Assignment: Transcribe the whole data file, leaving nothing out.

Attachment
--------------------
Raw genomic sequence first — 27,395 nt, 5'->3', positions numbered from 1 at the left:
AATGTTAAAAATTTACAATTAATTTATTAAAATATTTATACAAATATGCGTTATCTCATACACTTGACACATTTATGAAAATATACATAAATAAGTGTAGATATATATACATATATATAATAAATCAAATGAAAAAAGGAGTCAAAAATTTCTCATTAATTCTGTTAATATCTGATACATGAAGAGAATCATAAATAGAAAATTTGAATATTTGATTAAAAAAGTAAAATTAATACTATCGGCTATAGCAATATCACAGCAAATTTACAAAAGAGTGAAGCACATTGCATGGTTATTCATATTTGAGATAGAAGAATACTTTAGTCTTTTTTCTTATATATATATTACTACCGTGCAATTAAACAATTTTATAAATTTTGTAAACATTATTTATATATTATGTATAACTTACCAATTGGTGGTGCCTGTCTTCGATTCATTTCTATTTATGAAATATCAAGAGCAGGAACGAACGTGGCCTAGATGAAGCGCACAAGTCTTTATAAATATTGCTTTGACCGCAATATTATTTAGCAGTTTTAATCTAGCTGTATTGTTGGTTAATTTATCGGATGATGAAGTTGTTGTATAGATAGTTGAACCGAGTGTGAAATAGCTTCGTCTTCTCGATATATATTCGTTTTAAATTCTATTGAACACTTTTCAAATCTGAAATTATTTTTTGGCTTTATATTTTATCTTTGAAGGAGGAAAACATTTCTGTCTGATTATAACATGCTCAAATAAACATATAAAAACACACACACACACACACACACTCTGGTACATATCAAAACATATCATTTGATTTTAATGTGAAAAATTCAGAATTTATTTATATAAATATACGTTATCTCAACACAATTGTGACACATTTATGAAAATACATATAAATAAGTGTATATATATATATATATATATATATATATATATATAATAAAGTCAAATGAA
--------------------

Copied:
Raw genomic sequence first — 27,395 nt, 5'->3', positions numbered from 1 at the left:
AATGTTAAAAATTTACAATTAATTTATTAAAATATTTATACAAATATGCGTTATCTCATACACTTGACACATTTATGAAAATATACATAAATAAGTGTAGATATATATACATATATATAATAAATCAAATGAAAAAAGGAGTCAAAAATTTCTCATTAATTCTGTTAATATCTGATACATGAAGAGAATCATAAATAGAAAATTTGAATATTTGATTAAAAAAGTAAAATTAATACTATCGGCTATAGCAATATCACAGCAAATTTACAAAAGAGTGAAGCACATTGCATGGTTATTCATATTTGAGATAGAAGAATACTTTAGTCTTTTTTCTTATATATATATTACTACCGTGCAATTAAACAATTTTATAAATTTTGTAAACATTATTTATATATTATGTATAACTTACCAATTGGTGGTGCCTGTCTTCGATTCATTTCTATTTATGAAATATCAAGAGCAGGAACGAACGTGGCCTAGATGAAGCGCACAAGTCTTTATAAATATTGCTTTGACCGCAATATTATTTAGCAGTTTTAATCTAGCTGTATTGTTGGTTAATTTATCGGATGATGAAGTTGTTGTATAGATAGTTGAACCGAGTGTGAAATAGCTTCGTCTTCTCGATATATATTCGTTTTAAATTCTATTGAACACTTTTCAAATCTGAAATTATTTTTTGGCTTTATATTTTATCTTTGAAGGAGGAAAACATTTCTGTCTGATTATAACATGCTCAAATAAACATATAAAAACACACACACACACACACACACTCTGGTACATATCAAAACATATCATTTGATTTTAATGTGAAAAATTCAGAATTTATTTATATAAATATACGTTATCTCAACACAATTGTGACACATTTATGAAAATACATATAAATAAGTGTATATATATATATATATATATATATATATATATATAATAAAGTCAAATGAA